Murphy described ParagonDx as a “joint venture between our new investor, Joe Sorge, and Gentris Corporation.” He further clarified that ParagonDx has no affiliation with Agilent, since Sorge sold his interest in Stratagene to Agilent in April.
“As an independent company, ParagonDx has no relationship whatsoever to Agilent,” Murphy said.
Among the assets ParagonDx purchased from Gentris Diagnostics are the first six FDA-cleared CYP2D6 human genomic reference controls and 46 other reference control products currently being sold to reference labs and diagnostic developers.

“The Roche/Affymetrix platform is the only microarray product for IVD [tests]. But we think in the future, in the next two or three years, platform technologies that are FDA-cleared will … utilize real-time PCR.”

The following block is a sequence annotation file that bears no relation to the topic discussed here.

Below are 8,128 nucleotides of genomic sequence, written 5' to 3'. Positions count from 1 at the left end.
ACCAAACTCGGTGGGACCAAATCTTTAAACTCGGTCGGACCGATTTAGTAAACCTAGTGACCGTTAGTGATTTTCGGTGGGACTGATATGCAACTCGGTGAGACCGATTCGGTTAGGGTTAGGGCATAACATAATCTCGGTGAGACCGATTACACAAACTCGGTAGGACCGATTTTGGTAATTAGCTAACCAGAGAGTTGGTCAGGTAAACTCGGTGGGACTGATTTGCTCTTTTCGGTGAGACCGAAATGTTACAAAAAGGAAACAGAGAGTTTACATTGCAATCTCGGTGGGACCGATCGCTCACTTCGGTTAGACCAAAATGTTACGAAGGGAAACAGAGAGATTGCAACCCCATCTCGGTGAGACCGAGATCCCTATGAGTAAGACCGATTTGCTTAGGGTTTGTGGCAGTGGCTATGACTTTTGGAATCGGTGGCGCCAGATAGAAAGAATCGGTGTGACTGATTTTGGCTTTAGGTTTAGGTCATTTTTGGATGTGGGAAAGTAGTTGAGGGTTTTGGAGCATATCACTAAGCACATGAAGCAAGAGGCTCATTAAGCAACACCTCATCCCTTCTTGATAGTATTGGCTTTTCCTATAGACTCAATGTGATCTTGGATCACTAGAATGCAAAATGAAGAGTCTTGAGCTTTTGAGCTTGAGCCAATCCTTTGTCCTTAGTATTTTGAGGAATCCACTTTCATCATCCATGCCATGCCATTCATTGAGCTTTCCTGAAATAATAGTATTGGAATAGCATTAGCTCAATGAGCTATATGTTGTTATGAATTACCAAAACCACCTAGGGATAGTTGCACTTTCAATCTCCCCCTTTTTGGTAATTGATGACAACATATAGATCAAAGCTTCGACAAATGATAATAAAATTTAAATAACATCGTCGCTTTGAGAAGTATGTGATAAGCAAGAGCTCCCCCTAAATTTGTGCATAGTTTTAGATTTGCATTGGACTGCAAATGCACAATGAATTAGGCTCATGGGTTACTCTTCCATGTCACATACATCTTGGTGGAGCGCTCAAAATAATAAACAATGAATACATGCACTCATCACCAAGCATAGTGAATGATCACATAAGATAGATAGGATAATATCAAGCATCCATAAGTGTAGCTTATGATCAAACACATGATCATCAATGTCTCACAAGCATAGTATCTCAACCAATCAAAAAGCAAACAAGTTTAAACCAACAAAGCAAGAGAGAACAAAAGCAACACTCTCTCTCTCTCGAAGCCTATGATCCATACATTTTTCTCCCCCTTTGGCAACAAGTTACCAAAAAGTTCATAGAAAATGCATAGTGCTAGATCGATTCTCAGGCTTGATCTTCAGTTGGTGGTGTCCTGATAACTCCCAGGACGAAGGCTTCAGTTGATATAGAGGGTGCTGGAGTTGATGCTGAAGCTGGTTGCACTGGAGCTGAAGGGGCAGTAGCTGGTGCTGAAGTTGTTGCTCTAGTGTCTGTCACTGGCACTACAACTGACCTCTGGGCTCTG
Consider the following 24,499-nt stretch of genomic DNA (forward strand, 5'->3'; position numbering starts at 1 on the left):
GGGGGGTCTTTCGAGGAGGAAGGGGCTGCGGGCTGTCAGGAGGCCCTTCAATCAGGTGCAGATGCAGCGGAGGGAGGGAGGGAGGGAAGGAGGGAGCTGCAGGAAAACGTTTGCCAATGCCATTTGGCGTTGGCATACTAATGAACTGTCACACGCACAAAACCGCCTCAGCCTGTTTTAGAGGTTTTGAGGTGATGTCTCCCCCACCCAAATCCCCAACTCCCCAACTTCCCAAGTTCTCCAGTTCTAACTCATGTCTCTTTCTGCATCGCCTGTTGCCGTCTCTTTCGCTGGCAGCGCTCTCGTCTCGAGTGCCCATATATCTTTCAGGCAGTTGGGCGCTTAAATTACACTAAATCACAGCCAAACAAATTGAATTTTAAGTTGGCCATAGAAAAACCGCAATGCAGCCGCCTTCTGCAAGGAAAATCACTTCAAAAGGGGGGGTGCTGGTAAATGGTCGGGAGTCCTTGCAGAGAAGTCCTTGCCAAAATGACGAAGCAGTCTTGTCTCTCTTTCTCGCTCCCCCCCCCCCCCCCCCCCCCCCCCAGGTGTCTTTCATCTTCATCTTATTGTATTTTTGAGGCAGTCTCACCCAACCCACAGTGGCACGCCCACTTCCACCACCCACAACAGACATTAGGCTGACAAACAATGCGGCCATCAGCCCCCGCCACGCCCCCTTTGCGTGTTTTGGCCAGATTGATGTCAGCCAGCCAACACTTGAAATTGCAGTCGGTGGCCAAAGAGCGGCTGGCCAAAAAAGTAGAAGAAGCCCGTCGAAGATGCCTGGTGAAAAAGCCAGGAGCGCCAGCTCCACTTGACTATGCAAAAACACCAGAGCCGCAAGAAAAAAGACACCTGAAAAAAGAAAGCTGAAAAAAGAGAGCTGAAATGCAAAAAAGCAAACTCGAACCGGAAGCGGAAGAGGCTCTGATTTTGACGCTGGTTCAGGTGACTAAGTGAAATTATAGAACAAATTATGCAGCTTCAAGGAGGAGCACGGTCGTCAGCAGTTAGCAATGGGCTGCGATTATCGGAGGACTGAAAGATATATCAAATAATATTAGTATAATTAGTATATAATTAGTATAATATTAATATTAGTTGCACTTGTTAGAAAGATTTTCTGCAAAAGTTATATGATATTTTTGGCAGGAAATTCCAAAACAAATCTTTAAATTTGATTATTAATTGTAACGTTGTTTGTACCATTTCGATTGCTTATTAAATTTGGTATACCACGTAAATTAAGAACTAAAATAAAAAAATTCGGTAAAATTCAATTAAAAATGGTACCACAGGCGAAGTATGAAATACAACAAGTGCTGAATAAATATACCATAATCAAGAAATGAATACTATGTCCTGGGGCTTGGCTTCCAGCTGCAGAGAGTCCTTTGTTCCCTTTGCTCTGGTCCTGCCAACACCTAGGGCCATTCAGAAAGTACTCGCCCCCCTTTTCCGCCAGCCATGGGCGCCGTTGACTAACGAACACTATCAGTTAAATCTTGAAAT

ParagonDx will particularly focus on developing and offering FDA-cleared reference controls since the company believes that is an area of unmet need. “There don’t seem to be too many people that are working towards providing high-quality GMP-manufactured reference controls,” Murphy said. “And for most of the tests that are being conducted in the US, we can make the argument that the control is as important as the reagent used to detect a particular variant.
“You can’t really be sure your assay is working, or your platform technology is working, or that your technician is proficient in conducting the test if you don’t have something to measure it by,” he added. “Really, for the quality of your test, the weakest link in analyzing whether your test is working correctly is the positive control.”
Maintaining PGx Focus